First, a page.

Rich green foliage for autumn

When the flowers are fading, and autumn foliage is falling, green foliage begins to glow, lifting the spirits on the first really cold mornings. The essential shrub, whether in a container or garden, is sarcococca because it will also provide winter fragrance. S. confusa is the most elegant with pendent clusters of ivory stamens supported by high-gloss green leaves. It avoids the metallic glints of other sarcococca foliage. Some hardy ferns also persist through winter and they include the orange-bristled forms of Polystichum setiferum, the soft-shield fern. ‘Herrenhausen’ has neatly arranged fronds that persist well in winter, with silk crocheted buds in April. The fussier, almost mossy Plumosomultilobum Group has 3D leaves, each one a miniature fir tree. Or, if you have somewhere dank and wet, opt for a ‘scolly’ or hart’s tongue fern - Asplenium scolopendrium. The linear leaves grow in the darkest place and there’s a frilly-topped from called ‘Crispum Cristalum Group’.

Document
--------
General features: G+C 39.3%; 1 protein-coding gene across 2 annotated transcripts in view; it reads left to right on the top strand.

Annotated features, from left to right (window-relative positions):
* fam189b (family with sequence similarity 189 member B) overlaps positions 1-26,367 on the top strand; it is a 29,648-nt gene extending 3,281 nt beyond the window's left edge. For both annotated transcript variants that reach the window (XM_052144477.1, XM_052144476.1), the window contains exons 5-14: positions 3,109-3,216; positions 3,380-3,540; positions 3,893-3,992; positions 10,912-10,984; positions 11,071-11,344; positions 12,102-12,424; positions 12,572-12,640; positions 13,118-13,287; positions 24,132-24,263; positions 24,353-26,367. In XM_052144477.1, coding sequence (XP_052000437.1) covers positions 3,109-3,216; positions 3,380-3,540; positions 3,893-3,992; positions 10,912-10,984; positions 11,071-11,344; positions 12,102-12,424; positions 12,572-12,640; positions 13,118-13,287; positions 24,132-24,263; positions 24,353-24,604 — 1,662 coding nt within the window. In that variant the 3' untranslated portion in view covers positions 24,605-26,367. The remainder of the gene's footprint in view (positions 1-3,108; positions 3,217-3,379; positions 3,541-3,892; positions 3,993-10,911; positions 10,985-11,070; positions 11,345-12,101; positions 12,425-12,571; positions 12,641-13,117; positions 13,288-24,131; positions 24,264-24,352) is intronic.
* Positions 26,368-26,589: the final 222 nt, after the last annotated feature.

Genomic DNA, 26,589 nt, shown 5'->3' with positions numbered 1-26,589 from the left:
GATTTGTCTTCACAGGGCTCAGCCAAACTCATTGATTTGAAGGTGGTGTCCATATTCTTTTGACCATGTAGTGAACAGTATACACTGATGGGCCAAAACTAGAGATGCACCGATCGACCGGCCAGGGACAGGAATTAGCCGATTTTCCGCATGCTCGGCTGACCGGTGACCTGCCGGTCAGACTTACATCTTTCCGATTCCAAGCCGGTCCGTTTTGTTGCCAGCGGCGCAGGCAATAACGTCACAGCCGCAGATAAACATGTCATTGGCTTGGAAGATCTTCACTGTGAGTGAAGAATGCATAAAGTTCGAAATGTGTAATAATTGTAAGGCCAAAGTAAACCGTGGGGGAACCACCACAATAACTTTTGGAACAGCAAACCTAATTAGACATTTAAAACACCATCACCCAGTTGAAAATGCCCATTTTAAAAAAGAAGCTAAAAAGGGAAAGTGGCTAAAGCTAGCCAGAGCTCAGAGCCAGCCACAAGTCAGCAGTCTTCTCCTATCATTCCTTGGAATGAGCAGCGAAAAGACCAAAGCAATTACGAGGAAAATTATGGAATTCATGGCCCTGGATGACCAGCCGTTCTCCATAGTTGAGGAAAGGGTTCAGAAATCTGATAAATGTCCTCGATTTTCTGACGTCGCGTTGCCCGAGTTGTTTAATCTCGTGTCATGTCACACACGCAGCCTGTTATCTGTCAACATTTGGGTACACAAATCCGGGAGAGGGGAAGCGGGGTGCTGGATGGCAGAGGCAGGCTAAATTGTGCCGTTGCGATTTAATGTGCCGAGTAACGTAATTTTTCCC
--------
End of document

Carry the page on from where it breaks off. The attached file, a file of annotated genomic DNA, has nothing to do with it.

Shiny periwinkles can also be used in wilder areas. The shorter Vinca minor comes in several forms, but the runners form a network of roots so this needs careful placing. V. minor f. alba 'Gertrude Jekyll’ is a pure-white single. ‘La Grave’ a lavender-blue and ‘Atropurpurea’ a dusky damson. The taller V. major also produces runners on long stems and is excellent against a wall. The star is the early-flowering V. difformis, with more whirligig flowers in light-blue.